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Title: Long-term structural health monitoring of plate-like structures using distributed guided wave sensors
Author: Attarian, Vatche
ISNI:       0000 0005 0732 5454
Awarding Body: Imperial College London
Current Institution: Imperial College London
Date of Award: 2014
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Aircraft, containers, and storage tanks contain plate-like structures that are safety critical. The structures often undergo non-destructive inspections. The inspection frequency tends to be over-conservatively high, and it may be possible to reduce the intervals between inspections to realize cost savings. This goal can possibly be realized by automated structural health monitoring (SHM) of structures using sparse active guided wave sensor arrays. Guided waves are sensitive to small defects and can propagate long distances across feature dense plates. Thus, a guided wave SHM system that enables reliable detection of critical defects or monitoring of their growth can potentially be used to reduce the frequency of inspections for real structures. Industrial guided wave SHM systems must be reliable throughout prolonged exposure to temperature, humidity, and loading changes encountered in operation. Research at Imperial College shows that temperature compensation and subtraction between monitored guided wave signals and baselines acquired from healthy plates enables detection of 1.5% reflection change over areas ~1 m^2 in the presence of thermal swings and uniform liquid layers. These results and findings from scattering studies indicate it may be possible to detect reflections from hole type defects and notches affecting structures during their operation. An issue is that demonstrations of SHM system capabilities have only been shown in controlled laboratory tests within short periods following baseline acquisition. There is concern whether sustained exposure to service conditions will subject transducer elements to irreversible changes and introduce variability in baseline subtraction results that would mask signals due to slowly growing damage. This thesis studies the reliability of guided wave SHM for monitoring plate-like structures over longer time periods. The theoretical characteristics of the fundamental Lamb waves and their use to monitor and detect damage are reviewed. Strategies for sensing and signal processing are described alongside experimental validation of their performance. The effectiveness of the SHM system is tested in experiments where damage-free plates are exposed to British weather as well as thermal variations in an environmental chamber. The monitoring capabilities of bonded piezoelectric sensors are quantified and compared to the performance achieved using electromagnetic acoustic transducers. Experimental results and findings from simulations of bonded piezoelectric transduction establish that performances achieved with bonded sensors degrade due to variations in the properties of adhesives used to attach sensors to plates. EMATs are relatively stable and capable of enabling detection of 1.5% reflection change at points away from the edges of plates after sustained exposure to thermal cycling loads.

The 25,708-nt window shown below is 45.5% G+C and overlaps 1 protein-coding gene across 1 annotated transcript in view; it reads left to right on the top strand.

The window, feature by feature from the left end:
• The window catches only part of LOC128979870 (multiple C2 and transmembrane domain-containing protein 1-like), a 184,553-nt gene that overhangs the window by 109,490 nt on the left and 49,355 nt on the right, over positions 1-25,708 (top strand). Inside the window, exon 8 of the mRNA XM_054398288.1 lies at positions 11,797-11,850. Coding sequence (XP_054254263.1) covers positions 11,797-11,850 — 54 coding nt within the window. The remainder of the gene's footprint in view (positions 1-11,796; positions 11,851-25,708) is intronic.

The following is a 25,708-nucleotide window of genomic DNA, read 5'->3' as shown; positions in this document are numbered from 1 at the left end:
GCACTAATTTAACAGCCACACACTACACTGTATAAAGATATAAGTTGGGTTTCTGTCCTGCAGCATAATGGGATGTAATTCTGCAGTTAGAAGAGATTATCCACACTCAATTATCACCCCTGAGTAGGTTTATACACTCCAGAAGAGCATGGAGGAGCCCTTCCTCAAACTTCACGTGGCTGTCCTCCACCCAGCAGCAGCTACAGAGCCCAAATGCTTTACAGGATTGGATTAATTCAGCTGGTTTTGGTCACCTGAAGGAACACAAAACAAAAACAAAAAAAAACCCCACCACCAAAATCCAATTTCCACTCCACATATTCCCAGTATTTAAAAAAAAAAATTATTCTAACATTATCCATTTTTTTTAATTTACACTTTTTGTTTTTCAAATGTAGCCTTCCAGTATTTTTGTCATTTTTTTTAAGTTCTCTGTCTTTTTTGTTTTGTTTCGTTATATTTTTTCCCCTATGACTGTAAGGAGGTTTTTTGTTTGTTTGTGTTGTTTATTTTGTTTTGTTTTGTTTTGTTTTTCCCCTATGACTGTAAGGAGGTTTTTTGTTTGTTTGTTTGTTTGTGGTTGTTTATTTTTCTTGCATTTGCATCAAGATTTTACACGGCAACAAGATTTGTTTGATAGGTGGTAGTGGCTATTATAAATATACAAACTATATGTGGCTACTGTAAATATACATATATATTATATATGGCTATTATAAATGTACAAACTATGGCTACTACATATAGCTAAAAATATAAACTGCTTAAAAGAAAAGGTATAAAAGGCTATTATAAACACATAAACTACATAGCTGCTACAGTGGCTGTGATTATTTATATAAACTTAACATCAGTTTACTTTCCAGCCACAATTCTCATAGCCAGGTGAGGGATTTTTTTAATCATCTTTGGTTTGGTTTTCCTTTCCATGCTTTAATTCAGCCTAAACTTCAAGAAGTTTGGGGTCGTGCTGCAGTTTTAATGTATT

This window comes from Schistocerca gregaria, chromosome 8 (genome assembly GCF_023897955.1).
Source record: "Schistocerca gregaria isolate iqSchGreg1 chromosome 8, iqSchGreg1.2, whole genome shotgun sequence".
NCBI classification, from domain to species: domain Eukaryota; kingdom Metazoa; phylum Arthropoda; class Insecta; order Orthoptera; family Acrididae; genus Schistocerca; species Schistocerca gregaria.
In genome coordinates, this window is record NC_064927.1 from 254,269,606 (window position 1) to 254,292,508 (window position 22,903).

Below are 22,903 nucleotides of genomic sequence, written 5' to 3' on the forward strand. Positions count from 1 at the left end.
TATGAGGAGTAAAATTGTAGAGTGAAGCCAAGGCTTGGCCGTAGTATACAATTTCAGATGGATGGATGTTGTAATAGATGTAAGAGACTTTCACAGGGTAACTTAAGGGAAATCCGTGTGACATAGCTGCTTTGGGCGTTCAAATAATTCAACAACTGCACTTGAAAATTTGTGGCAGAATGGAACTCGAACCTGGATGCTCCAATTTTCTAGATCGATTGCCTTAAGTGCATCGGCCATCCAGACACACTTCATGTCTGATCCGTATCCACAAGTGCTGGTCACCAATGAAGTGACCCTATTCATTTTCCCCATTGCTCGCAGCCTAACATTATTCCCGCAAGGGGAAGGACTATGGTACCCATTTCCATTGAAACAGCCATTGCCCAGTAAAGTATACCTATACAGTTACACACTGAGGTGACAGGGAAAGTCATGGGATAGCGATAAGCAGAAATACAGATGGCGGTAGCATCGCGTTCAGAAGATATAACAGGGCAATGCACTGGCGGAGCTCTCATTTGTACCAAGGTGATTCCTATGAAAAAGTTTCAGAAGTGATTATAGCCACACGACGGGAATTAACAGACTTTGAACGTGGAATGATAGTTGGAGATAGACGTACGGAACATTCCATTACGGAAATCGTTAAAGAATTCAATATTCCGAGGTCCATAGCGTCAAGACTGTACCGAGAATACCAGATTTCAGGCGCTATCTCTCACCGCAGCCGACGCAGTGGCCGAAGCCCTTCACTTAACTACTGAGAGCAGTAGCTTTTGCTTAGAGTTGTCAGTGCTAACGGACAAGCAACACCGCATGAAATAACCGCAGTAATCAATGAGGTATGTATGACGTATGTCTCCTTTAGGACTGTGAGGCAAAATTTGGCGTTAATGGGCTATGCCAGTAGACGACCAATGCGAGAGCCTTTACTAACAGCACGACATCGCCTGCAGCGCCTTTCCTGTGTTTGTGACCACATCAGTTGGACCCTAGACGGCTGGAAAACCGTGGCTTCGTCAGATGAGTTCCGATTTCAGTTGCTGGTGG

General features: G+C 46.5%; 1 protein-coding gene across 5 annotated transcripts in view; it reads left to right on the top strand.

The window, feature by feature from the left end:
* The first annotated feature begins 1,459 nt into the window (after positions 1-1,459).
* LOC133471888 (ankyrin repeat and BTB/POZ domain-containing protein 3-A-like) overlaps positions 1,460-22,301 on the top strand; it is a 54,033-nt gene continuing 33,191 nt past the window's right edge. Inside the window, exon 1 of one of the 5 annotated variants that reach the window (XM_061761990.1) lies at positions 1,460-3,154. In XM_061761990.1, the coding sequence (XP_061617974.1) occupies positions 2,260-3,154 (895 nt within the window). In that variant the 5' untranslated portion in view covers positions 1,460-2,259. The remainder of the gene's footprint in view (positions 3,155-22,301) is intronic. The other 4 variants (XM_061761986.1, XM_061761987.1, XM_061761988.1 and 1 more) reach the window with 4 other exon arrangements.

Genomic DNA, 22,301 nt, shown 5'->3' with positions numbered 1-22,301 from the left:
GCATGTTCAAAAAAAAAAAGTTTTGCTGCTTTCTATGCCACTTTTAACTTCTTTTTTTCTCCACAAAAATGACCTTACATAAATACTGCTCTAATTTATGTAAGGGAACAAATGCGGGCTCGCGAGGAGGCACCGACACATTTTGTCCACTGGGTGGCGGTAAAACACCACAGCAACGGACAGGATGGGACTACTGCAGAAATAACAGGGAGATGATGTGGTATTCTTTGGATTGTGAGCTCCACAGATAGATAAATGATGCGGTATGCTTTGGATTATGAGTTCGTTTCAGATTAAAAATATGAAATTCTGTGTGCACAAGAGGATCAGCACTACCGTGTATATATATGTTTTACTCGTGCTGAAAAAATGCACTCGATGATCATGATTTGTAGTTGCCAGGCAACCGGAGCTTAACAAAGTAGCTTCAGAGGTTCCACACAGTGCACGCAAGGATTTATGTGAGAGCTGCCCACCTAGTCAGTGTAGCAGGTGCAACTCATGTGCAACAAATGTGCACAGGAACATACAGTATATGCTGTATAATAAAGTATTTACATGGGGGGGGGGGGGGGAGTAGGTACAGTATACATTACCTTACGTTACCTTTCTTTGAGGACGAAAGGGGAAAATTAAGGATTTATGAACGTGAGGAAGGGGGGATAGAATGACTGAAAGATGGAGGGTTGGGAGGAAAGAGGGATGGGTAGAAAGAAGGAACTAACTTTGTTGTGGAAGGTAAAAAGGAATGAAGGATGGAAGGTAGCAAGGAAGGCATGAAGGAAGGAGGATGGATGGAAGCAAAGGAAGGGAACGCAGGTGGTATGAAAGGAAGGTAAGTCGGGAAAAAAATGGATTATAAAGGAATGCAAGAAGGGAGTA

Supervisor: Cegla, Frederic; Cawley, Peter Sponsor: Not available
Qualification Name: Thesis (Ph.D.) Qualification Level: Doctoral